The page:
State needs to get with the program


Besides lax seat belt laws, South Dakota is one of only four states that list texting while driving a secondary offense instead of a primary offense. In other words, a driver cannot legally be stopped if a law enforcement officer suspects he or she is texting while behind the wheel of a moving vehicle. The other three states are Florida, Nebraska and Ohio. There is no state law against texting while driving in Montana and Arizona, and in Missouri for non-commercial drivers 22 and older. So, that leaves 43 states that have already made texting while driving a primary offense.
When we receive reports of vehicle fatalities in the state from the highway patrol, it often involves a person driving alone on a rural paved or gravel road who overcorrects and rolls their vehicle, be it a car or a truck. Invariably, that person will die because they were not wearing a seat belt and were ejected from the vehicle as it rolled many times over them. Statistics show that drivers belted in their vehicles have a much better chance of survival in such a rollover incident. Its a matter of common sense, but not buckling up is not even a primary driving offense in South Dakota. It is a secondary offense and requires the driver and front seat passenger 18 or older to buckle up.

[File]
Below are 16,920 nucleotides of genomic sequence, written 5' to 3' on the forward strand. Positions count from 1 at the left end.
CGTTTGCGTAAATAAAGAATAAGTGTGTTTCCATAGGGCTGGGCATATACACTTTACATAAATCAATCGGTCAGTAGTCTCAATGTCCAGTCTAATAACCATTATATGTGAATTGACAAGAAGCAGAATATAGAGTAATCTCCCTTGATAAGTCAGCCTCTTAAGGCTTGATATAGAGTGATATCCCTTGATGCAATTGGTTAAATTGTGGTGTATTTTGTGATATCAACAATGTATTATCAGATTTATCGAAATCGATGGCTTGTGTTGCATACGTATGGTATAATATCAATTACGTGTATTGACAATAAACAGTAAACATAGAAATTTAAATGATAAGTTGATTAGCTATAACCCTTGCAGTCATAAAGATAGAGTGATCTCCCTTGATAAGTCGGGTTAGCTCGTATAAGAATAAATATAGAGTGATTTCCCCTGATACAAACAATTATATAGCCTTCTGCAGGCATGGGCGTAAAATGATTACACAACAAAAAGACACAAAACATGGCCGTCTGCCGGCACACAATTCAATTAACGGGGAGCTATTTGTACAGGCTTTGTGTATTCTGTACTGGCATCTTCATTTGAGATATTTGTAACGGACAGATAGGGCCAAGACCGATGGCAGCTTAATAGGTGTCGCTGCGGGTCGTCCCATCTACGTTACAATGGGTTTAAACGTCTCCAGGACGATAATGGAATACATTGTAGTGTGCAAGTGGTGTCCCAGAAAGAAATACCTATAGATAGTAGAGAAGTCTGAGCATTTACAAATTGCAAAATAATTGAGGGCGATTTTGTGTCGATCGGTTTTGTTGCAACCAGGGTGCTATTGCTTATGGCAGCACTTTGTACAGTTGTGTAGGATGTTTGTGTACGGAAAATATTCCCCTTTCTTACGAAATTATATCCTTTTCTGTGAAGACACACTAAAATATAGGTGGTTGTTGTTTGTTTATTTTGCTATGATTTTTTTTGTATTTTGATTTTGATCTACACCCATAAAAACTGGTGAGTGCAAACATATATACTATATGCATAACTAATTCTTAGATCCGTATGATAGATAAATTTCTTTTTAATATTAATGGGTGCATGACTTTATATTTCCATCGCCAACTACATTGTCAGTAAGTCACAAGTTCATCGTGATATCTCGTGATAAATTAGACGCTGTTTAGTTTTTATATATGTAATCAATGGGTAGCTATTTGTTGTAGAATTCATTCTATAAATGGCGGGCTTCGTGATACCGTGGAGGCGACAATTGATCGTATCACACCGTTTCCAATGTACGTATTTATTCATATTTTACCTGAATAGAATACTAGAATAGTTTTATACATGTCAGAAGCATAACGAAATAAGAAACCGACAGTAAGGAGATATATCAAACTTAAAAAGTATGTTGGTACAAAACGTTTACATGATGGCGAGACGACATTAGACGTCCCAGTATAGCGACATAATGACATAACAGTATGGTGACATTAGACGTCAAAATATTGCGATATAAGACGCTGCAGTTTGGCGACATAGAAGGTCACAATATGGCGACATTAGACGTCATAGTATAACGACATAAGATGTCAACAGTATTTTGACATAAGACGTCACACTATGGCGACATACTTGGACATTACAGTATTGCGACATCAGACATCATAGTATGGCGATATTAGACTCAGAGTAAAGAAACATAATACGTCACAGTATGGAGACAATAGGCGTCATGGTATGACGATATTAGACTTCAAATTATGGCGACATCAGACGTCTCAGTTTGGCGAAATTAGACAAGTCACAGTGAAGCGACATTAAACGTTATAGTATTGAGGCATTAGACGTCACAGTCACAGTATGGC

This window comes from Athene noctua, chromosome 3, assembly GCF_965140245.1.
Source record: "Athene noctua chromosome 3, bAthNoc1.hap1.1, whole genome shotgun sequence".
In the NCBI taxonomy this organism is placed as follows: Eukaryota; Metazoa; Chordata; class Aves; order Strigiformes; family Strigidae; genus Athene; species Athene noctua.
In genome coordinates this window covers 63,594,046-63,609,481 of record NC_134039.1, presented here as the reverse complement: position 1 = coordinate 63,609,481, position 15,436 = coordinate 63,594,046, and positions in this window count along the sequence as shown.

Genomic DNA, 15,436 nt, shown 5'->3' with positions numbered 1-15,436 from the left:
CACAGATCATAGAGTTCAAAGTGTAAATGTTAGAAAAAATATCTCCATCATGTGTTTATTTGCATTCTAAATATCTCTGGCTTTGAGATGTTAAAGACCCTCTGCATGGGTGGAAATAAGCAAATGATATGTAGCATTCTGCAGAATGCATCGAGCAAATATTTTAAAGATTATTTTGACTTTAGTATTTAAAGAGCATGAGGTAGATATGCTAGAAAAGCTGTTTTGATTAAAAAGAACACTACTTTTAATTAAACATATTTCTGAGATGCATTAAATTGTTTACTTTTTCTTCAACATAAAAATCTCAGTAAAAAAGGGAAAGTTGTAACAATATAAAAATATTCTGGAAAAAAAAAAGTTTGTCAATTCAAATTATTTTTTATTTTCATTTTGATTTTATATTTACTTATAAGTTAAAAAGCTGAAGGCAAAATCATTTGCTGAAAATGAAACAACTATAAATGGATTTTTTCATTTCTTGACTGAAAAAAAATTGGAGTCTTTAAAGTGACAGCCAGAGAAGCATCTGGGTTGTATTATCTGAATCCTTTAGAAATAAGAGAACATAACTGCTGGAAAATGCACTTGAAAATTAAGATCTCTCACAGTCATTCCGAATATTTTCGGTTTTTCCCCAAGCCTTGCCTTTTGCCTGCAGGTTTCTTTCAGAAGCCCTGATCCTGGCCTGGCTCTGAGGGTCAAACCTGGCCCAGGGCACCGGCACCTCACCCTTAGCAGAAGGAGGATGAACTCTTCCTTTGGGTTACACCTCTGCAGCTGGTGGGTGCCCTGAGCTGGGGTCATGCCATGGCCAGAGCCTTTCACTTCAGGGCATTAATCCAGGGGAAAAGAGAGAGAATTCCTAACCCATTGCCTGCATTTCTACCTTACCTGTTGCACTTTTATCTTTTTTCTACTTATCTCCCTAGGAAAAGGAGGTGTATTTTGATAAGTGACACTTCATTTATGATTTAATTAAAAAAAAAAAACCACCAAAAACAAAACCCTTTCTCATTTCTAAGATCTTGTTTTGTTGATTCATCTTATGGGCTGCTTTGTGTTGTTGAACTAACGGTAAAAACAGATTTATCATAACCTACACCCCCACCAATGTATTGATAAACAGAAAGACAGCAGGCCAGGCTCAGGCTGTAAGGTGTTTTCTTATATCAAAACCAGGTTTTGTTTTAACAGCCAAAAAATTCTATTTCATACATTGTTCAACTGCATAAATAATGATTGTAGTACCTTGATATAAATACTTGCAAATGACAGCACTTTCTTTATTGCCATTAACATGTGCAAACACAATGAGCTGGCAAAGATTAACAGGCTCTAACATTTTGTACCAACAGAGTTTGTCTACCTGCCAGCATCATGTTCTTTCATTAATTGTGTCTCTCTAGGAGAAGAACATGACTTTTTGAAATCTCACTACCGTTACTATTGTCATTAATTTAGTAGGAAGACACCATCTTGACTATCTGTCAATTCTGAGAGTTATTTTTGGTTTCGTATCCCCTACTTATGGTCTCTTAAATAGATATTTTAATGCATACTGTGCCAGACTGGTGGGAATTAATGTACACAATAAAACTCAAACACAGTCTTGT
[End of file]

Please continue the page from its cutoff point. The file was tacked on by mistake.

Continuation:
Let’s take a look at federal statistics from 2015 relating to texting fatalities and injuries in this country. Accidents involving texting and other distracted driving killed almost 3,500 people nationally and injured nearly 400,000. That’s more than nine fatalities a day related to texting and driving. We need to do a lot better than that and we can do our part in South Dakota by totally banning texting while driving and making it a primary offense. We can do the same for seat belts.
Opponents of the texting and seat belt laws often say people should not be forced to put down their phones or buckle up. These should be personal choices. If texting while driving leads to swerving, tailgating or other dangers, a ticket should be issued, they say. To us, it’s simply a matter of common sense and common courtesy. We would not like to be in the path of an oncoming car whose driver was distracted while trying to text and drive. There are enough accidents caused by distracted drivers as it is. Eliminating texting while driving would eliminate a relatively new one.
We urge our District 30 representatives and senator to consider introducing legislation this session that will help save future lives. No one can force anyone to buckle up or put their smart phone away, but at least making seat belt use mandatory and restricting texting while driving will cause most people to adhere to the law, thereby possibly saving their lives and ours.